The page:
As the maidens happily dance to the intoxicating music of the drumbeats, they simultaneously try their best to capture the attention of the most eligible male counterparts of their choice whom they could hook for possible serious relationships or actual marriage intimacies and consummations. Most of the eligible bachelors, you can trust our men, anxiously look forward to utilizing the unique opportunities offered by Nshi festivals to resume their search for the so called Miss Right.
While appreciating the able leadership of Ogui-Agu Eke Development Union for instituting a formidable Nshi Festival Coordinating Committee ahead of the event, I feel there is great need for us, particularly those in charge of security services, to exercise absolute sense of sober mindedness, restraints, emotional intelligence and maturity when accosting strangers; and also to be mindful not to provoke avoidable crisis, violence or pandemonium. In carrying out security duties, acts of incivility and excessive use of physical force have been found not to be the best options to yield best results. There are moments one has to deliberately allow a sleeping dog to lie in order to forestall greater catastrophes.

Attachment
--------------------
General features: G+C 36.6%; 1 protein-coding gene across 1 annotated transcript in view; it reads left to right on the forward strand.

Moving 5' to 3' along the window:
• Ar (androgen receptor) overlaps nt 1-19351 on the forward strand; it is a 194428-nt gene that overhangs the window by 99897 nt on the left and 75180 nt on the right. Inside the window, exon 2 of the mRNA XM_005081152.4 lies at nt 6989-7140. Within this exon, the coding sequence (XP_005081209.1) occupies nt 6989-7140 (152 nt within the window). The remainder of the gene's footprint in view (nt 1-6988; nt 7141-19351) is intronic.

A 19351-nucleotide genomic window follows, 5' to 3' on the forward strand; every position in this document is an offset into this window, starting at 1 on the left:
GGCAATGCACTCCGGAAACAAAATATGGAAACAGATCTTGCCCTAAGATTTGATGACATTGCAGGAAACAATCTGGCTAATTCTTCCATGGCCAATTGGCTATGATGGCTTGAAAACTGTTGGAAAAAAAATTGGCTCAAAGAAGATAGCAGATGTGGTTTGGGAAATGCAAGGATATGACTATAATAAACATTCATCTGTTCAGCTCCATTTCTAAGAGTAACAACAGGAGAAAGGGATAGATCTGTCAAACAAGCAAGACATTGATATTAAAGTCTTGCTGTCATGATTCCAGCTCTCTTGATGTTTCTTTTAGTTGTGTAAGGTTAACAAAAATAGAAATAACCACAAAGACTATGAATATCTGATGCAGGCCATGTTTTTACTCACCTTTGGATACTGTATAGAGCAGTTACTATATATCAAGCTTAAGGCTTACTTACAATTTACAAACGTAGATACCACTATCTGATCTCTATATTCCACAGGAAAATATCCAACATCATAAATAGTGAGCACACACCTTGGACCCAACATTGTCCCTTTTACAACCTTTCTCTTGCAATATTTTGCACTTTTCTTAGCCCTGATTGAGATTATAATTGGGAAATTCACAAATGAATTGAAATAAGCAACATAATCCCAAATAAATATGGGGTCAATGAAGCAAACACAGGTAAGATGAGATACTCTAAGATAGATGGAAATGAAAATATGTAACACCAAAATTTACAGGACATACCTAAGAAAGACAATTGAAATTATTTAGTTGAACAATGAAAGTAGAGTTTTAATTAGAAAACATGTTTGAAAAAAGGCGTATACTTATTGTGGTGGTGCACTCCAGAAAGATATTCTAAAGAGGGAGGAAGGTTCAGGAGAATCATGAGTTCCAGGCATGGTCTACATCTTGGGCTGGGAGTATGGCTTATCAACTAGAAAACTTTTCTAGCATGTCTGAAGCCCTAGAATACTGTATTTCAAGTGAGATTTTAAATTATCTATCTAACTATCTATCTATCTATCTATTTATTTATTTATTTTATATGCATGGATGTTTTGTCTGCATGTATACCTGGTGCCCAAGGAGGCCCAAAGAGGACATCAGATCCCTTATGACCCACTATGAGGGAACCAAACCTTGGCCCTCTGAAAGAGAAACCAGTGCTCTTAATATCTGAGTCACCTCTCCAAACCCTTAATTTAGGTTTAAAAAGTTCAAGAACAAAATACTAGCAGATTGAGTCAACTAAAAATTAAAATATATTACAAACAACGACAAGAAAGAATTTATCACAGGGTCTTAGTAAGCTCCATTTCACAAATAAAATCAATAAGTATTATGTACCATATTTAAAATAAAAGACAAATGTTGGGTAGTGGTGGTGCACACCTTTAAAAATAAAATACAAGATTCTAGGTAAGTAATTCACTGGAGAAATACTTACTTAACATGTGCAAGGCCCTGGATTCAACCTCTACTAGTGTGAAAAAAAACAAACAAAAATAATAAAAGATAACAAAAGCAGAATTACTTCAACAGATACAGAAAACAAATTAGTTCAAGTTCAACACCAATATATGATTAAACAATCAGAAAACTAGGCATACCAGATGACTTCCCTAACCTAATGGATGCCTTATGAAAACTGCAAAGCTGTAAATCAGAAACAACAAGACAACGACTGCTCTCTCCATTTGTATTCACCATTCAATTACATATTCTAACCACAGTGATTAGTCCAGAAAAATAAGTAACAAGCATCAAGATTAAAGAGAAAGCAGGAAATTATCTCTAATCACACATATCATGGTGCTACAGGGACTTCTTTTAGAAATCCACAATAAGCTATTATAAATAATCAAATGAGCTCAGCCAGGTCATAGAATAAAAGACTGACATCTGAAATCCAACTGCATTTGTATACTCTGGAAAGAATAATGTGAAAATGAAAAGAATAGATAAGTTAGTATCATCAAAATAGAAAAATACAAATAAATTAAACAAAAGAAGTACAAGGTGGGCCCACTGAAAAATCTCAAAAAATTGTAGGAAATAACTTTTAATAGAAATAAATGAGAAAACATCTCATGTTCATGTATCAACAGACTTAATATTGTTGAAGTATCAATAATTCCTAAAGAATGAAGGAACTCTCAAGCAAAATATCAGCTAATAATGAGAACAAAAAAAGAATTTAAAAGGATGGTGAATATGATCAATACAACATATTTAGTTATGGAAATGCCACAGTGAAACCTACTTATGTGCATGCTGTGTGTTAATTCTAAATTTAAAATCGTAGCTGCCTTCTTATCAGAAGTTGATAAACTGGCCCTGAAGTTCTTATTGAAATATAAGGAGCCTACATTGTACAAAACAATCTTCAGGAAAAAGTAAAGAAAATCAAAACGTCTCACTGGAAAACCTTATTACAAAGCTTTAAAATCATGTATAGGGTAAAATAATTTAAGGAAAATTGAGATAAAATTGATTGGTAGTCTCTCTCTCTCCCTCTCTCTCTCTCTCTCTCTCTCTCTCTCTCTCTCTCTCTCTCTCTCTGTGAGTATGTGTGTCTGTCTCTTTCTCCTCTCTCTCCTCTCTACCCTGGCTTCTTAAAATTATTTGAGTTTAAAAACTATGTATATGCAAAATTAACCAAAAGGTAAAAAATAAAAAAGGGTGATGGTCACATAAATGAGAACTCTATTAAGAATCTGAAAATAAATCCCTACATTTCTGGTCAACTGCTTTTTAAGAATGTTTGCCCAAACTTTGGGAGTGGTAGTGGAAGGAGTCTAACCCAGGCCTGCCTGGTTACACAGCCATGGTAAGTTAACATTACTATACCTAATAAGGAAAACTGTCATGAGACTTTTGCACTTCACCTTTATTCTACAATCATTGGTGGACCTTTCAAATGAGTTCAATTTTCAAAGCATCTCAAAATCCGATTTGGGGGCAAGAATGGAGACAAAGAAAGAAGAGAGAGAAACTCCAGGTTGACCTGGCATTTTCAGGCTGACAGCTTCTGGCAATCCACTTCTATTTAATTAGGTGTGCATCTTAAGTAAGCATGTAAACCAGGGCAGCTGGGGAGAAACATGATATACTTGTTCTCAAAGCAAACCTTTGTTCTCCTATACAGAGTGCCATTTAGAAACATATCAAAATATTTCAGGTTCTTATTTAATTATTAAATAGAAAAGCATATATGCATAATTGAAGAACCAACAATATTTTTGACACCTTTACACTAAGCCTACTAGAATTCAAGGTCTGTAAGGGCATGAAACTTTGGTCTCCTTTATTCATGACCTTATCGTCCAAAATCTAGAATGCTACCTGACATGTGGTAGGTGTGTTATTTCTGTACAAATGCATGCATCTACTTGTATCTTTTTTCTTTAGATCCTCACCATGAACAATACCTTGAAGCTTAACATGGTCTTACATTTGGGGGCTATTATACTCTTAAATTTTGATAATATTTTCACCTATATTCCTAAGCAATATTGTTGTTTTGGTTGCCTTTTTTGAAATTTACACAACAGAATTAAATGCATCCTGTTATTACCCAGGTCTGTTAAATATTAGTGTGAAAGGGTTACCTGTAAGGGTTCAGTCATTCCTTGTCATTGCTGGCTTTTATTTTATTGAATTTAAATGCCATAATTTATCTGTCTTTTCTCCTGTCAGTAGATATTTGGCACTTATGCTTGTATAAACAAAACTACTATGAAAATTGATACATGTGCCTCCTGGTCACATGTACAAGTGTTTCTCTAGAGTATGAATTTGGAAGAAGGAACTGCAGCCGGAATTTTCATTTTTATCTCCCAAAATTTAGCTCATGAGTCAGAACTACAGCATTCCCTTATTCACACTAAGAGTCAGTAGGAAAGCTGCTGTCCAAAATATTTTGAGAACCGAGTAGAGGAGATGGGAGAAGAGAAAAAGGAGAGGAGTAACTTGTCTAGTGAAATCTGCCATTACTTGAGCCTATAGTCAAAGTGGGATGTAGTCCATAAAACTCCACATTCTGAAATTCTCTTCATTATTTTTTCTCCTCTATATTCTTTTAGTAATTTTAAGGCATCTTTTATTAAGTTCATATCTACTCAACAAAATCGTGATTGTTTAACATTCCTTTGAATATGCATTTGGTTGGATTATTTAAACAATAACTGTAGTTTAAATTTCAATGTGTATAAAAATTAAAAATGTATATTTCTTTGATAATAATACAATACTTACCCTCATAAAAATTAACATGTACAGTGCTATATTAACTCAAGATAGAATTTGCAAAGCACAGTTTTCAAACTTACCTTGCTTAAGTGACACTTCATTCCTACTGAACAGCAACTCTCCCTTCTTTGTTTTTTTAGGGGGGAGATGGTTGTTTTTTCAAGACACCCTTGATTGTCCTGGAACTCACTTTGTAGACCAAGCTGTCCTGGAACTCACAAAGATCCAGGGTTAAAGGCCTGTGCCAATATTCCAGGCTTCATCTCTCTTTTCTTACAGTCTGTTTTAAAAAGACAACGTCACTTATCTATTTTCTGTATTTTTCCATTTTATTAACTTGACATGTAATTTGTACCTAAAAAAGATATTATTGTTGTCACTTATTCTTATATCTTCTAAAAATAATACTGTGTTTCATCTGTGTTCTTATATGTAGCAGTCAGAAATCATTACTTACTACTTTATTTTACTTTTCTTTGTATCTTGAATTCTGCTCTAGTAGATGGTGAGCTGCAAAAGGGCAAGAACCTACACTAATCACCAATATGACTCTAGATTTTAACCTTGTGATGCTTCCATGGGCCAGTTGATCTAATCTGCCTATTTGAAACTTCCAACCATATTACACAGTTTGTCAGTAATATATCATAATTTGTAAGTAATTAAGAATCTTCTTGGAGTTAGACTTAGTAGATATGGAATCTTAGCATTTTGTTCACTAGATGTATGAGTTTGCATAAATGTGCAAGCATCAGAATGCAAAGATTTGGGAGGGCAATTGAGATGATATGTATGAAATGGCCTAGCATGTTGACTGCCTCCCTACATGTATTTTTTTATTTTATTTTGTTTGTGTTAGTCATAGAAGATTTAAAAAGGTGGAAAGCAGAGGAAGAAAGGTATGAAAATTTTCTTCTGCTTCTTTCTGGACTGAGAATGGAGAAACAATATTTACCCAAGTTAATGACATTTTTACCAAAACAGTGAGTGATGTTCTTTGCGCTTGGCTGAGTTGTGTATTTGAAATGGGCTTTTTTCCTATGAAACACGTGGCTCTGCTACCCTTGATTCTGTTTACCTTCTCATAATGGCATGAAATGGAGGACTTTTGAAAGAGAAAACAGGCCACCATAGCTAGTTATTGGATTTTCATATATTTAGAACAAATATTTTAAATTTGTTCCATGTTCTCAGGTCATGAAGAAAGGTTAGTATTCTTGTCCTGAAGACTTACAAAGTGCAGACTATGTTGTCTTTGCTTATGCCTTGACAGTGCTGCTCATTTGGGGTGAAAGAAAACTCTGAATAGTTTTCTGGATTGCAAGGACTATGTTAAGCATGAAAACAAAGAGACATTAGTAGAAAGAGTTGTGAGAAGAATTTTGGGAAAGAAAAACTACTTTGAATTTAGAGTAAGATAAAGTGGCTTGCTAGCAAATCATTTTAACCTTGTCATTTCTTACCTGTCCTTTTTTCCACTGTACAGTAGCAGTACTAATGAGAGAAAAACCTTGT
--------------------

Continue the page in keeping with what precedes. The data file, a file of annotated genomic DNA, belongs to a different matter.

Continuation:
The possibility of disruptive invasion may not be ruled out during a festival of this magnitude which attracts mammoth crowds. Having said so,
preventive approach is necessary in view of the new waves of insecurity threats within and outside the neighborhoods. The Vigilante and other security outfits should keep eagle watch and closely monitor both the inflows and the outflows of traffics (people on foot, vehicles and the herdsmen), particularly through the 3 major entry/exit routes of our community, namely:
1. Ogui-Agu-Ugwu Etiti route
2. Ogui-Agu- Otite Amansiodo route
3. Ogui-Agu-Ihuonyia route
With effective use of Intelligence Gathering machineries, Crowd Control and Crisis Management measures properly put in place, there will be no sad stories to tell at the end of our forthcoming great annual event, by the special grace of God. Amen.
I wish my good people of Ogui-Agu Eke community most successful, blissful and peaceful 2022 Igwa Nshi Festival.